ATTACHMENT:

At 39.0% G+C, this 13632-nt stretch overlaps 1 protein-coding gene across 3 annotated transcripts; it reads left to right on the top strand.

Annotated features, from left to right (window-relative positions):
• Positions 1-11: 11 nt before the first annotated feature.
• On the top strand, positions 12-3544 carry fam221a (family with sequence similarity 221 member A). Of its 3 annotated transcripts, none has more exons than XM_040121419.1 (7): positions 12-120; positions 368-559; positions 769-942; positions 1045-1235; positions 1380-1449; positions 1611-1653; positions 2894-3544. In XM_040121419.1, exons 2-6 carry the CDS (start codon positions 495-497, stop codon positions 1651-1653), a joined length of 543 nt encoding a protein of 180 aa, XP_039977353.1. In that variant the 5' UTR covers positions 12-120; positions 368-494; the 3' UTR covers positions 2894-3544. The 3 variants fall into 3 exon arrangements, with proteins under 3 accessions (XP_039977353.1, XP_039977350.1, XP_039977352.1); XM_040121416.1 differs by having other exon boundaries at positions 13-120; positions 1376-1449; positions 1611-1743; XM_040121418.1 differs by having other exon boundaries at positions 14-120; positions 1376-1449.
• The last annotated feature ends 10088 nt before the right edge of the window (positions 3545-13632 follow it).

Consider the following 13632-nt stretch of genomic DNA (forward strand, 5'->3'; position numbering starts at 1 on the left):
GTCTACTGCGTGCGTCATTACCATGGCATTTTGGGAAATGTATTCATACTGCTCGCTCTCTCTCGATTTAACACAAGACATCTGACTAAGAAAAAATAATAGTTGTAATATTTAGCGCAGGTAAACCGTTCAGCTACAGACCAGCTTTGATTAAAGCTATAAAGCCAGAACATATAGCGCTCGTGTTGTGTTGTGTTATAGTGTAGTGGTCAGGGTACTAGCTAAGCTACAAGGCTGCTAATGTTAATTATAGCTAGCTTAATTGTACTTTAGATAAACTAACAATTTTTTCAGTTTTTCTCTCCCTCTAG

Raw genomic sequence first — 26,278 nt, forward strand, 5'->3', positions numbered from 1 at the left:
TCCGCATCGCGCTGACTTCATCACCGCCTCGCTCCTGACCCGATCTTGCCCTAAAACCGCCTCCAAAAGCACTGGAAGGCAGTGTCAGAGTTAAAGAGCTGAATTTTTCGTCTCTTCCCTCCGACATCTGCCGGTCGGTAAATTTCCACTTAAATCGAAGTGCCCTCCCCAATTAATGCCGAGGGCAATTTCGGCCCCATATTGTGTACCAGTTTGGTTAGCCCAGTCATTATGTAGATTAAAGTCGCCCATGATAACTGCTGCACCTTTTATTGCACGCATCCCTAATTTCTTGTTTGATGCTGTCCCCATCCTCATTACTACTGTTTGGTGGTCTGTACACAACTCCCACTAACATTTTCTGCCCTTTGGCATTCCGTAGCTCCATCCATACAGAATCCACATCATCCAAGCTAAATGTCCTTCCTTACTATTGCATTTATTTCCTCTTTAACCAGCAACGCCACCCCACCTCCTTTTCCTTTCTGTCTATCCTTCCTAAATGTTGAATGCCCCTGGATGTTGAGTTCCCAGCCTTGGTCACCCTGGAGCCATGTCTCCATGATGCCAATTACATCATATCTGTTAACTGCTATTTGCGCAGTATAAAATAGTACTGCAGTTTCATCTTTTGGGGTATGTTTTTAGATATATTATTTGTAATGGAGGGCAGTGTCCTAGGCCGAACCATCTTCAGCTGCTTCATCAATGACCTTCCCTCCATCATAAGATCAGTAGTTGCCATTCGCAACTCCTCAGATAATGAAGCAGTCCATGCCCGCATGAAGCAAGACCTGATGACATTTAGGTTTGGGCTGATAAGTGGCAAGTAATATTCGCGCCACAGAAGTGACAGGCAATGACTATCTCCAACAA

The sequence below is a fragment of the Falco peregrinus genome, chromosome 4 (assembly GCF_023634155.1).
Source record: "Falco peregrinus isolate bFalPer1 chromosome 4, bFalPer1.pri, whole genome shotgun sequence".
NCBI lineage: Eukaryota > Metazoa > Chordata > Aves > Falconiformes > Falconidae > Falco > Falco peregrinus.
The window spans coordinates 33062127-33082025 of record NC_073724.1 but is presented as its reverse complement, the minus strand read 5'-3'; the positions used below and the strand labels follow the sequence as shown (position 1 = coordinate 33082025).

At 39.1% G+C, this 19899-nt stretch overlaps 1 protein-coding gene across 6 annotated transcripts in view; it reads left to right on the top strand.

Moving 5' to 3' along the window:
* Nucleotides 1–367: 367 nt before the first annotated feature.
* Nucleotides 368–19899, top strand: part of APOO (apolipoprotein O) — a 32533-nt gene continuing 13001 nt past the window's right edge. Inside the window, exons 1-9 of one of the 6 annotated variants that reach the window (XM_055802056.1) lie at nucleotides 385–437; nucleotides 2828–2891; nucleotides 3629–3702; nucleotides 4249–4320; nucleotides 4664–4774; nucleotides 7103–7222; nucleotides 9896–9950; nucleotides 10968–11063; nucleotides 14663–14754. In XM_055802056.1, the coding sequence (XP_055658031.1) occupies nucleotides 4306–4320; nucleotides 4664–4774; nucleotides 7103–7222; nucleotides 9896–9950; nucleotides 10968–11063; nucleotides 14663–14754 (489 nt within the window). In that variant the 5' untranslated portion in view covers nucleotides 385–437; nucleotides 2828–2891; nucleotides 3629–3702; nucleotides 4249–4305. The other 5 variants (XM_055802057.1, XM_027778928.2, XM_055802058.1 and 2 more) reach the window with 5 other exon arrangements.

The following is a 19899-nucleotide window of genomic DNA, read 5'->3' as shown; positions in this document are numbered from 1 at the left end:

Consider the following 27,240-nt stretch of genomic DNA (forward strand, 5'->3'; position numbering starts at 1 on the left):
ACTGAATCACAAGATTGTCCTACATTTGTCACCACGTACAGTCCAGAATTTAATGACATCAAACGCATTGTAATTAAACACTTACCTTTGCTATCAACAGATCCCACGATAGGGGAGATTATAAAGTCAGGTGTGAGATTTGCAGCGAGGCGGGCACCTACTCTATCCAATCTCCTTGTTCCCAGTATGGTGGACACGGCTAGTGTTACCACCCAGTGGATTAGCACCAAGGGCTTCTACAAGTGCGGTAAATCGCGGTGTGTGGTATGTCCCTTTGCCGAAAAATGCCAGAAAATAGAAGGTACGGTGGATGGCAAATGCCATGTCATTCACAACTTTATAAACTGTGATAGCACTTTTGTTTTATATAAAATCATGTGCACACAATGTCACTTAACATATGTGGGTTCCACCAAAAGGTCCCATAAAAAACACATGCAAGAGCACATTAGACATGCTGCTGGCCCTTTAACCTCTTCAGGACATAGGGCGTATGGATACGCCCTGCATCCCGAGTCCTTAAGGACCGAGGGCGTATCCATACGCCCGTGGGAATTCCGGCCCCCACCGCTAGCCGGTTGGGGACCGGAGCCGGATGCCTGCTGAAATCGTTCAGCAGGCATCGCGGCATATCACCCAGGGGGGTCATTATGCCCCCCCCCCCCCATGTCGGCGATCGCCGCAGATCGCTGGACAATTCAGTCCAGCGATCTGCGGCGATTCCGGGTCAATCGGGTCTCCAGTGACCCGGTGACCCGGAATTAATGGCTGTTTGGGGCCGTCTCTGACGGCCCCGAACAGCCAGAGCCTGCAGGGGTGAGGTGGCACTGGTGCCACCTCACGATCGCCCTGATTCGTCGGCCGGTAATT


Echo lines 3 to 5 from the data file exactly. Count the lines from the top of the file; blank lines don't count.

• Positions 1-11: 11 nt before the first annotated feature.
• On the top strand, positions 12-3544 carry fam221a (family with sequence similarity 221 member A). Of its 3 annotated transcripts, none has more exons than XM_040121419.1 (7): positions 12-120; positions 368-559; positions 769-942; positions 1045-1235; positions 1380-1449; positions 1611-1653; positions 2894-3544. In XM_040121419.1, exons 2-6 carry the CDS (start codon positions 495-497, stop codon positions 1651-1653), a joined length of 543 nt encoding a protein of 180 aa, XP_039977353.1. In that variant the 5' UTR covers positions 12-120; positions 368-494; the 3' UTR covers positions 2894-3544. The 3 variants fall into 3 exon arrangements, with proteins under 3 accessions (XP_039977353.1, XP_039977350.1, XP_039977352.1); XM_040121416.1 differs by having other exon boundaries at positions 13-120; positions 1376-1449; positions 1611-1743; XM_040121418.1 differs by having other exon boundaries at positions 14-120; positions 1376-1449.
• The last annotated feature ends 10088 nt before the right edge of the window (positions 3545-13632 follow it).